• Rachel Mac

During the Quarantine, I Consider Superchick

In 2001, Karaoke Superstars is released. I am twelve years old. Karaoke Superstars is Superchick’s debut album, probably my favorite, a CD that I played on repeat, that I have listened to more times than any other piece of music before or since. Karaoke Superstars’ most well-known song is likely “Barlow Girls,” about some counter-cultural sisters who decided not to date (or at least wanted to wait until they “grew up” to do so). While so much of my evangelical upbringing involved the purity culture, I did not feel like “Barlow Girls” adhered to the same ideology. While other Christian songs, artists, and books upheld that “waiting” (ie waiting to have any kind of sex until marriage) was the only right, good, and ultimately rewarding way to do sex, Superchick held up the Barlow girls as an option, not the de facto way to live. Superchick didn’t say, “This is the way WE live.” Rather, they said, “This is the way THESE THREE GIRLS live. It’s different, and it’s cool.” The first couple verses do indeed focus on the sisters in particular and the decisions they’ve made, to not date, to not flaunt their bodies, to not hook up. In the third and fourth verses, though, Superchick explores what it means to be a girl in general, the desire for love and the understanding that a woman can use her body to get what she wants. As they say, “You can get noticed with your body/ Sexual hypnosis by being hottie/ You might feel like public property/ You might you might you shouldn't be.” Superchick isn’t saying that to be a good, pure woman, you must not allow your body to be touched. Instead, they’re saying that no woman should feel pressured to have her body touched. No woman should feel like the only way to get attention is through showing skin. The final verse starts with this, “No girl should feel she has to trade/ Her body for love or be an old maid.”

Superchick experienced popularity (mild though it was, and mostly only in Christian circles) during the same era that Britney Spears ruled American pop culture. But while Britney was known for provocative dance moves and sexy schoolgirl outfits, Superchick was selling another idea, that you don’t have to do that to be loved. There are other ways to get attention. Your body doesn’t exist to get men off. Which isn’t to say that Britney was doing anything wrong, or that being sexy and doing pelvic thrusts is a demeaning way to use one’s body. But when you are twelve years old, in braces and pimply skin, wondering if you will ever get boobs, it’s nice to know that there are other options besides Britney. Because you have an inkling, even then, that a Britney body will never be attainable for you.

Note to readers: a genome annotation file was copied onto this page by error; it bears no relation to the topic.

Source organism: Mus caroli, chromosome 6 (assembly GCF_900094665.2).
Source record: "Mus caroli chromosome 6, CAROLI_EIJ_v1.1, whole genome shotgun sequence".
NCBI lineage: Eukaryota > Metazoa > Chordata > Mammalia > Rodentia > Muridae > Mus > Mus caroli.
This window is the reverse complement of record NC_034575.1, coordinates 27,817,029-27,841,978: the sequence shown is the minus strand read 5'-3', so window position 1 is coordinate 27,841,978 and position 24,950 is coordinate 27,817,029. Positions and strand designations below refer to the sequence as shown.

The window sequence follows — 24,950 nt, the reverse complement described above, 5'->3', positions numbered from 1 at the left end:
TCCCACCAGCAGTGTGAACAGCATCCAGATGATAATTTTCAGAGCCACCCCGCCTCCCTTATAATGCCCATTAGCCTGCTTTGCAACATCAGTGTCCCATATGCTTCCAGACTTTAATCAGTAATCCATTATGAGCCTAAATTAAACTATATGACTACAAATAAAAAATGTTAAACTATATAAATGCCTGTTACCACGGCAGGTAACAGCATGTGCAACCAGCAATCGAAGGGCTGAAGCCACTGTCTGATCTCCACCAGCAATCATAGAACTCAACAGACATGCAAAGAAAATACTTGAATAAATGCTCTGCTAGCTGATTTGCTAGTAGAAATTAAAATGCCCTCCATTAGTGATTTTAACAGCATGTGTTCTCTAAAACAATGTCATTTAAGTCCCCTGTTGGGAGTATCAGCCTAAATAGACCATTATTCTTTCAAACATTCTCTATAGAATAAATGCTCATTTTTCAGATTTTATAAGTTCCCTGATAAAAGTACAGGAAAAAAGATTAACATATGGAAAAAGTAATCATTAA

Additionally, Britney sings about love. Predominantly, Superchick sings about how life is hard but we’re gonna get through it. This also was more relevant to a girl who wouldn’t have a boyfriend for another four years. I certainly would have loved if Britney’s songs were relevant, but frankly, they weren’t. I was ugly and lonely and more likely to kill myself than to have anyone “hit me one more time.” I needed songs like “Not Done Yet” and “Get Up,” which was hopeful and beautiful and simple, “I’m not afraid to fall/ It means I climbed up high/ To fall is not to fail/ You fail when you don’t try.” The perseverance that Superchick inspires was an anthem I needed as a depressed pre-teen, but it’s one that I still need today.

Superchick is a Christian band in that their songs were clean, they were produced by a Christian label, and in interviews, they reported to be Christians, the kind who have “relationships with Jesus.” But they were never worship music. Their songs didn’t seem to exist to glorify God in any direct way. Most of their songs didn’t even mention God, and the ones that did were pretty tame in their theology. Most I can even stand behind today, like “Help Me Out God,” which asks, “Help me out, God/ I need a little something/ Turn the brights on/ I can’t see where we’re going cause I don’t know when/ Things’ll work out just fine.” This song doesn’t necessitate a belief in Jesus Christ as the Son of God, who saves you from your sins so you can have eternal life. This song asks a greater power for help; this song admits confusion and worry and a desire for more certainty. These were words I could say with earnestness even today, more so than “How great is our God” or “Blessed be your name.” That’s part of what I loved about Superchick, the inclusivity. Their lyrics didn’t demand that you believe a certain doctrine or even live your life in a certain way. They preached self-acceptance, perseverance, vulnerability.

In 2020, I am 31 years old, and though Superchick has not toured in seven years, I still listen to them on occasion, when I’m exercising or driving around with my sister, who knows the words as well as I do, who jumped around with me in mosh pits at Christian music festivals in our youth. Though the melodies comfort me with nostalgia, that is not all they do. Even as a grown woman, I am heartened by the proclamation of pressing on. The message of overcoming adversity is one I still need. In a few months, I will have a child, I will be a mother. I do not know what it means to be a Christian, or what exactly I will raise my children to believe. I know how I will raise them to act, however, and how I’ll raise them to see themselves. And it is my hope that they will connect with Superchick, as they sang in “Real”; “But I want to be real/ I want to find out who I am/ And I will find my way to heal/ And I will find my voice my stand.” I do not want to raise children who believe their bodies are presents to be unwrapped by their spouse on their wedding day; I want to raise children who yearn to be genuine, who want to change the world.


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